Guest posts

Tuesday, January 22, 2013

Guest post by KH Lemoyne for her book Destiny's Choice

Cover for 'Destiny's Mark'

K.H. LeMoyne has been writing romance ever since someone told her that she had to grow up and get a real job. Then she switched to writing romantic fantasy to keep real life from getting in the way of a good story. The love of things mystical and magical keeps her writing, with characters who fight for never-ending love against insurmountable odds. Well, that and occasionally she gets to write about elves and dragons … but that’s a different story.

Published by Digital Crystal Press

The difference between fate and destiny is choice. 

Tsu Halan, Guardian defense master, has honed his skills and waited patiently over the centuries for the covenant’s promise of a mate to share his soul and a family to cherish. Close enough to taste fulfillment, the dark echoes of the past threaten with danger and death.

Jai Dashkov harbors her own painful secrets of harsh betrayal and tender loss. Her desperate search to reclaim her life doesn’t allow room in her heart to deviate for love.
Adult-content rating: This book contains content considered unsuitable for young readers 17 and under, and which may be offensive to some readers of all ages.

Brenda, thank you for hosting my on your blog today!

The main character in Destiny’s Mark, Tsu Halan, is the defense master for the remaining members of the Guardian race. Some readers might think there is a correlation between him and the more famous Sun Tzu of eastern battle strategy and philosophy fame. Well, yes and no. Tsu does share a geographic past with the renowned originator of the Art of War. He shares a deep commitment to logic and philosophy as well. However, the approaches of these two men differ quite a bit. I thought I’d share something that I ran across during my research for the Guardian series. I hope you and your readers enjoy.


Interesting Research Tidbits

I read and research a lot of mythologies, fables, and religious principles looking for items to pepper my stories or morph for fun. I'm no expert on any of these subjects, but I am a lover of taking tidbits and daydreaming about ‘what if.' Out of this process, I created the Guardians' world, the rules that govern them, their individual powers, their homelands, and many of their difficulties.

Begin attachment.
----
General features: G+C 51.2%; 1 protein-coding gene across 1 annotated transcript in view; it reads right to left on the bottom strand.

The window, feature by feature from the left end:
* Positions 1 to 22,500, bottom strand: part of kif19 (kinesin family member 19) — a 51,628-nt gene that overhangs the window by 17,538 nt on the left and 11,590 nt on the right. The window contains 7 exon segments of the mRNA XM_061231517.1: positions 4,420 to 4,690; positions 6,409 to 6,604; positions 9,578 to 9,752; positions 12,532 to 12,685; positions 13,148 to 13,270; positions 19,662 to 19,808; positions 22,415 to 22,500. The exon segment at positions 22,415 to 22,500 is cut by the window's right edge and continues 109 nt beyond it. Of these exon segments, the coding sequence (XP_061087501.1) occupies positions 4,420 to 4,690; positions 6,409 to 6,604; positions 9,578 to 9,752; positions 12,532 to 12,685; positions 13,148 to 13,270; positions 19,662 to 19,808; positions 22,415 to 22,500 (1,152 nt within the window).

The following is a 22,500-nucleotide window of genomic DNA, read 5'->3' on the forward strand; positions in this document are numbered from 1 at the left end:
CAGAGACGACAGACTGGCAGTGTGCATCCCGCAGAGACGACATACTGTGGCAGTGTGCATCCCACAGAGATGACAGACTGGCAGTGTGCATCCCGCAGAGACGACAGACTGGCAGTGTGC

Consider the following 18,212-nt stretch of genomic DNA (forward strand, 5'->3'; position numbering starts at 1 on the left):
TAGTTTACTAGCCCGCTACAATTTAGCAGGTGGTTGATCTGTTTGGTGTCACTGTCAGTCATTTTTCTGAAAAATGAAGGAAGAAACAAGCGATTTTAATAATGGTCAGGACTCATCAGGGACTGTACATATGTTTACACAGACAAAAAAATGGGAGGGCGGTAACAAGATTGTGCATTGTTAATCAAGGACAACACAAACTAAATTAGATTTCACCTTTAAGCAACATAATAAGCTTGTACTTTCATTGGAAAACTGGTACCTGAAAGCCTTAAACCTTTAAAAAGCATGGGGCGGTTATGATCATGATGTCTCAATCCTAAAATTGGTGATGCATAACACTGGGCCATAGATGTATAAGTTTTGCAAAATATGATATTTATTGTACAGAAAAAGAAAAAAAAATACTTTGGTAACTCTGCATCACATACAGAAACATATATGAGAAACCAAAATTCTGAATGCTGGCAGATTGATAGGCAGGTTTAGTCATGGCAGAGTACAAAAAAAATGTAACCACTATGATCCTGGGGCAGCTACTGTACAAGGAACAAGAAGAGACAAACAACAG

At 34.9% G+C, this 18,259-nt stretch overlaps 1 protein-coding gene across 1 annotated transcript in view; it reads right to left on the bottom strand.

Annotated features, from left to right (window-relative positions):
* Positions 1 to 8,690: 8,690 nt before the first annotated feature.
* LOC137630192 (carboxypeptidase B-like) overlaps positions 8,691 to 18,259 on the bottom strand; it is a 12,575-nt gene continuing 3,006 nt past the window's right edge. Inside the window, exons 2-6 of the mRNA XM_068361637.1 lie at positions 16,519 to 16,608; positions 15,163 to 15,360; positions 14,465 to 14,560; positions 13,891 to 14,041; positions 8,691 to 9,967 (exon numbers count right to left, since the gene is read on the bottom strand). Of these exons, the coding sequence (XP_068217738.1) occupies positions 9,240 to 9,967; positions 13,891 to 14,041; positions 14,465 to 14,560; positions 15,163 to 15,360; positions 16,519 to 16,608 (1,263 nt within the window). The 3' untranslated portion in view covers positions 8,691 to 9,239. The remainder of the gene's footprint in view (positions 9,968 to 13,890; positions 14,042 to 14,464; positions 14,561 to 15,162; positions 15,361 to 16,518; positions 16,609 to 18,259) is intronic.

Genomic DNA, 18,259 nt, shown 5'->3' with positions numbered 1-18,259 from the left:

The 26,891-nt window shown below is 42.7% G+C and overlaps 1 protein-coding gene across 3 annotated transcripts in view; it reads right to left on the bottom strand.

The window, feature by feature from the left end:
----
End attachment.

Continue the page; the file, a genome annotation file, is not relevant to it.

Each book in the series focuses on a different Guardian from Eden’s Sanctum: their struggle to win the hearts and respect of their mates, their battle against the evil intent on destroying them, and their effort to realign the Guardian covenant to provide protection for mankind’s evolution. They represent different geographic regions of the world and so I read through a lot of information, and search through too many name databases to mention. Cool, but a huge stack of info. This is the reason I print most of my research and keep huge binders with lots of Post-it tabs.

Sound pretty dry? Not really. I run across wonderful information – most of which I’ll never use in the story, but no information is wasted on the imagination.

Here’s an example. The main character in Destiny’s Mark is Tsu. He is the Guardian weapons and defense master, and he and his sister Quan originated a few hundred years ago from an eastern province of China.

My Tsu loosely shares a name and some traits with Sun Tzu, from the Art of War fame. While the book, The Art of War, is a tangible item, there is mixed conjecture as to whether the Chinese general, Sun Tzu actually existed.

That said there are some fun mythologies and stories about the man.

One being that King Ho-Lu tested Sun Tzu’s skills by ordering him to train the king’s harem as soldiers. Hmm, you can see this problem coming miles away. As the story goes, two of the King’s favorite concubines were positioned in command of the remaining hundreds of concubines. Ordered to perform their maneuvers, the concubines…giggled. To be fair, Sun Tzu gave them a second chance. The giggling repeated. Tzu had the two favorite concubines executed, beheaded. His resolve and judgment was tied to the idea that “If the instructions are not clear, if the orders are not obeyed, it is the fault of the general. But if the instructions are clear and the soldiers still do not obey, it is the fault of the officers.” The two women were replaced with a clear message sent to the troops and needless to say, further training efforts went smoothly.

That character profile didn’t fit with my Guardian Tsu character, but I loved the trivia and the notation remains in my series notebook – never know when you might be able to use, reuse, or twist some detail.

1 comment:

  1. Brenda,
    Thank you for hosting me on your blog! Best wishes.